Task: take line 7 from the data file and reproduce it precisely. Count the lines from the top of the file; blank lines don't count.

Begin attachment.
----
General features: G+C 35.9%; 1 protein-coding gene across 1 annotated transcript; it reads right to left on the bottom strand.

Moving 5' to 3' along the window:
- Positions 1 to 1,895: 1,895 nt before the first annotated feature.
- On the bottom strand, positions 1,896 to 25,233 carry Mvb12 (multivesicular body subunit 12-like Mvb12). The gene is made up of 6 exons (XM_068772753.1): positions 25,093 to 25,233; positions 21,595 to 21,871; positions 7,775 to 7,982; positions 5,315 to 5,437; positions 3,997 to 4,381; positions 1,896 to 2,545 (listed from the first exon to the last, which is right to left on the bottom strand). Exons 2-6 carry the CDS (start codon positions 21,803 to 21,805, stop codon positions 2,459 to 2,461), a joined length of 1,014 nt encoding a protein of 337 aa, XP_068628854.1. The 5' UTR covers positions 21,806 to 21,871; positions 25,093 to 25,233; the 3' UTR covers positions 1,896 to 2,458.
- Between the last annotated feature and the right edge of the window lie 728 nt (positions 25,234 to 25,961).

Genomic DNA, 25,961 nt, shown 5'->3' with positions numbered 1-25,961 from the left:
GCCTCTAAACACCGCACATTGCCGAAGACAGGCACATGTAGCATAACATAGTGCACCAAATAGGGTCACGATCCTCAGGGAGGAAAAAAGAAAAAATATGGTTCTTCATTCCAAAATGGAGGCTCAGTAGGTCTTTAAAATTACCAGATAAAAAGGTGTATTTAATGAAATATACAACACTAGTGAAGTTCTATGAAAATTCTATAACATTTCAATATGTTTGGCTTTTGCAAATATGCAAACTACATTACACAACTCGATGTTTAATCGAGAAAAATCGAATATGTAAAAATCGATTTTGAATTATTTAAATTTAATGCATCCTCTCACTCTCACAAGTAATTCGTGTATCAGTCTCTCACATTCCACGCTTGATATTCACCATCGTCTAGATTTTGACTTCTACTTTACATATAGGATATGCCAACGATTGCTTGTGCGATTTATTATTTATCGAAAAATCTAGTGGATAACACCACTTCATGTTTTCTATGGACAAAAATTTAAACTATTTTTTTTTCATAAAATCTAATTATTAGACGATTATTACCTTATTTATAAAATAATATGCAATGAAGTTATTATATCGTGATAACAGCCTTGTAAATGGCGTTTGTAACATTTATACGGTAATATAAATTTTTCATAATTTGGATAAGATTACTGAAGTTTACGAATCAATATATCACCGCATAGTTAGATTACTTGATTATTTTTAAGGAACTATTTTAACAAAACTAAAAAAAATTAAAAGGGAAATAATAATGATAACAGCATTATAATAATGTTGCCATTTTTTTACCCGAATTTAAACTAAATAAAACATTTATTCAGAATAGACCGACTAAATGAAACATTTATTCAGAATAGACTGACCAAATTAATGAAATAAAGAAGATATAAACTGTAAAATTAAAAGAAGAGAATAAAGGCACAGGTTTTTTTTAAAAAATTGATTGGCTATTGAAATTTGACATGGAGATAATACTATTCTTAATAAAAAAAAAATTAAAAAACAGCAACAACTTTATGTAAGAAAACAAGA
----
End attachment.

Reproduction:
GCCTCTAAACACCGCACATTGCCGAAGACAGGCACATGTAGCATAACATAGTGCACCAAATAGGGTCACGATCCTCAGGGAGGAAAAAAGAAAAAATATGGTTCTTCATTCCAAAATGGAGGCTCAGTAGGTCTTTAAAATTACCAGATAAAAAGGTGTATTTAATGAAATATACAACACTAGTGAAGTTCTATGAAAATTCTATAACATTTCAATATGTTTGGCTTTTGCAAATATGCAAACTACATTACACAACTCGATGTTTAATCGAGAAAAATCGAATATGTAAAAATCGATTTTGAATTATTTAAATTTAATGCATCCTCTCACTCTCACAAGTAATTCGTGTATCAGTCTCTCACATTCCACGCTTGATATTCACCATCGTCTAGATTTTGACTTCTACTTTACATATAGGATATGCCAACGATTGCTTGTGCGATTTATTATTTATCGAAAAATCTAGTGGATAACACCACTTCATGTTTTCTATGGACAAAAATTTAAACTATTTTTTTTTCATAAAATCTAATTATTAGACGATTATTACCTTATTTATAAAATAATATGCAATGAAGTTATTATATCGTGATAACAGCCTTGTAAATGGCGTTTGTAACATTTATACGGTAATATAAATTTTTCATAATTTGGATAAGATTACTGAAGTTTACGAATCAATATATCACCGCATAGTTAGATTACTTGATTATTTTTAAGGAACTATTTTAACAAAACTAAAAAAAATTAAAAGGGAAATAATAATGATAACAGCATTATAATAATGTTGCCATTTTTTTACCCGAATTTAAACTAAATAAAACATTTATTCAGAATAGACCGACTAAATGAAACATTTATTCAGAATAGACTGACCAAATTAATGAAATAAAGAAGATATAAACTGTAAAATTAAAAGAAGAGAATAAAGGCACAGGTTTTTTTTAAAAAATTGATTGGCTATTGAAATTTGACATGGAGATAATACTATTCTTAATAAAAAAAAAATTAAAAAACAGCAACAACTTTATGTAAGAAAACAAGA